Govt to tighten fuel regulatory framework

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Golden Sibanda Senior Business Reporter
Government can now tighten the regulatory framework for the fuel industry to curtail holding of fuel for speculative reasons after the Reserve Bank of Zimbabwe (RBZ) announced last week that it will be publishing amount of money availed for the procurement of fuel to be sold in local currency.

Energy and Power Development Minister Fortune Chasi, said the new approach by the central bank would close information gaps between the bank, petroleum firms and the industry regulator, which were being abused.

Minister Chasi told Herald Finance and Business in an interview that part of the challenges authorities had monitoring the conduct of players was information asymmetry, which has prompted the Reserve Bank of Zimbabwe (RBZ) to make the decision to publicise the fuel facilities every week.

This comes after RBZ governor Dr John Mangudya last week said starting this month, he will publish facilities for fuel importation as well as the list of petroleum firms benefitting from its arrangements, including details on how much each of the firms would be getting.

So far, Dr Mangudya said he had earmarked US$120 million for fuel imports to be administered by banks with help from the central bank, while US$18,47 million has been made immediately available for draw-downs under Letters of Credit from Msasa fuel deport.

Dr Mangudya said the allocation by the bank for March, enough to pay for around 200 000 million litres was more than enough to procure adequate fuel to meet the national demand. Ordinarily, Zimbabwe requires about US$100 million to import enough fuel to last a whole month.

However, Minister Chasi said some petroleum companies may be speculating with the fuel procured with resources supplied by the State, under formal arrangements such as the interbank market or allocations to the industry by the central bank.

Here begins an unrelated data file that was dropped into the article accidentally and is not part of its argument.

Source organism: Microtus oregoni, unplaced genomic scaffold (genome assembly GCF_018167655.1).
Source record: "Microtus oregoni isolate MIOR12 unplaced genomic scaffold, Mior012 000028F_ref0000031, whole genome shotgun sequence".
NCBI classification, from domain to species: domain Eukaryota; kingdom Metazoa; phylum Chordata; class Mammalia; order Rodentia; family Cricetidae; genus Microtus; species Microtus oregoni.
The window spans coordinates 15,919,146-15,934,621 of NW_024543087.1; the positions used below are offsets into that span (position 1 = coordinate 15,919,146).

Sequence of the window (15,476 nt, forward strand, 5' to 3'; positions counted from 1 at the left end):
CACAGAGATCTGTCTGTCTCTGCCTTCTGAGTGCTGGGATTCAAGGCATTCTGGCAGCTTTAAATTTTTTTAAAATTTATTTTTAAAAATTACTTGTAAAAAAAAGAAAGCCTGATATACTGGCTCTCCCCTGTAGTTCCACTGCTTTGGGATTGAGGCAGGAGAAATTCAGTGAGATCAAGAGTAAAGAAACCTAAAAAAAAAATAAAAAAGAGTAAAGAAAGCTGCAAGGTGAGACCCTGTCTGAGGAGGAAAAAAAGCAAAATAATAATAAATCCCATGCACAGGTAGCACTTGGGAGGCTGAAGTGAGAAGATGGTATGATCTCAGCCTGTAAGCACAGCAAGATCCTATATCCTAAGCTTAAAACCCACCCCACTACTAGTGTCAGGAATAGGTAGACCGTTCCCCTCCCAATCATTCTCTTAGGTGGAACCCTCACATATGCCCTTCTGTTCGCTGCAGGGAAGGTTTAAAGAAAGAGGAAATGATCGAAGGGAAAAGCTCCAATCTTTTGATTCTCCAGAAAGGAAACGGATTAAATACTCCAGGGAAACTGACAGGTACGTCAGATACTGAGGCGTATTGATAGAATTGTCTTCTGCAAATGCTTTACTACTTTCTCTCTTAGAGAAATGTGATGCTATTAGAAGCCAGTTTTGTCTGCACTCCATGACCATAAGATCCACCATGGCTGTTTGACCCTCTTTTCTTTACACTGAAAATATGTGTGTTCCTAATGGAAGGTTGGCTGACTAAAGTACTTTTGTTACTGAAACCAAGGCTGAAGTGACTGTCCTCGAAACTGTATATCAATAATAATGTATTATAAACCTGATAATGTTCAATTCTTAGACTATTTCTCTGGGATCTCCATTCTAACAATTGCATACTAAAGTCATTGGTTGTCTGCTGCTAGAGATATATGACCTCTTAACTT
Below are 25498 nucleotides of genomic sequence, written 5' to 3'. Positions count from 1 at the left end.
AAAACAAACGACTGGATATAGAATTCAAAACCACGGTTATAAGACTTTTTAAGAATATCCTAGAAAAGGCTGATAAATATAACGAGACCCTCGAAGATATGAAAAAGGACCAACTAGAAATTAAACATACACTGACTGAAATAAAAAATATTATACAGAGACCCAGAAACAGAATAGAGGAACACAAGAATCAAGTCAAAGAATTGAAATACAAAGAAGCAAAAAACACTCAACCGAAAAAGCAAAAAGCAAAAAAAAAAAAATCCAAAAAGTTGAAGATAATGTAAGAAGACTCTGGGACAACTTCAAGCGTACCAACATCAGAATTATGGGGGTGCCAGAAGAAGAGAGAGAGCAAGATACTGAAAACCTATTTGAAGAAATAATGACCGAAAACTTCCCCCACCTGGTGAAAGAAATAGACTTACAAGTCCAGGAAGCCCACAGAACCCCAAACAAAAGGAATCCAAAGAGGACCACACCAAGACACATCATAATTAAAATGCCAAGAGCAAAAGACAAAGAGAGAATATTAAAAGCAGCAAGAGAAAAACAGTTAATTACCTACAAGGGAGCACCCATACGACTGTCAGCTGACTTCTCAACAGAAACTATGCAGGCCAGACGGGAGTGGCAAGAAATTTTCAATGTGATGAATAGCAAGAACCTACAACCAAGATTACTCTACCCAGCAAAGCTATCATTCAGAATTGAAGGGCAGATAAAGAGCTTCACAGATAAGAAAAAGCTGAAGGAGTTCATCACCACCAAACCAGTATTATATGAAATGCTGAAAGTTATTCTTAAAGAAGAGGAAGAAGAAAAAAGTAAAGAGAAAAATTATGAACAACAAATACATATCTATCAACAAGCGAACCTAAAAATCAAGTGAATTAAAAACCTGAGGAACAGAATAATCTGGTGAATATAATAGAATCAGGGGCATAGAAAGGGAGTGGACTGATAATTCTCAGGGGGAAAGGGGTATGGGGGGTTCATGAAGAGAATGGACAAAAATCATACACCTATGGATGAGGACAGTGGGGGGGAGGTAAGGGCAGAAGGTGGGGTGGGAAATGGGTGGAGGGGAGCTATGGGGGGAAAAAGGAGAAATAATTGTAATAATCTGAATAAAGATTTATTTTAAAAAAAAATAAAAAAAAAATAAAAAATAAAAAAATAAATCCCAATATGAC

“For the information and benefit of the public the Reserve Bank of Zimbabwe is pleased to advise that it shall henceforth, on a weekly basis, publish the status of the fuel finance facilities available to the oil marketing companies for the procurement of fuel for sell to the public in local currency,” he said.

The latest approach by RBZ comes amid acute nationwide shortages of fuel, which is reflected through long winding queues of motorists. This has seen business and the public falling prey to extortionate pricing by opportunists like transport operators, while affecting industrial and commercial activities.

Minister Chasi said the new approach will enable the Zimbabwe Energy Regulatory Authority, the regulatory arm of the Government to put in place effective monitoring tools to curtail holding of fuel for speculative reasons.

This also comes hot in the heels of revelations that the Zimbabwe Anti-corruption Commission (ZACC) will investigate fuel dealers suspected to have received fuel but withheld the commodity hoping authorities would give in to their demands for a review of regulated price margins.

Minister Chasi said when operating in an environment where there is opacity of information, it become unclear whether the fuel being supplied to the market is doing what it should amid the chronic crippling shortages.

The energy minister expressed fears a lot of the fuel meant for the general local currency market could be getting lost to some unintended purpose that benefit a few individuals.

“Now we are inching towards a much more reflective situation regarding actual consumption. As Government, we will continue to monitor the situation and put in place measures that draw us closer to ensuring that we are not wasting foreign currency on individuals who want to speculate.

“We want to make foreign currency to people who want to engage in this business as legitimate business people who also have the national interest at heart,” Minister Chasi said.

Dr Mangudya also said fuel under the Direct Fuel Imports (DFI) framework, to be sold in foreign currency, will augment supplies procured from allocations made to oil marketers for sale in local currency.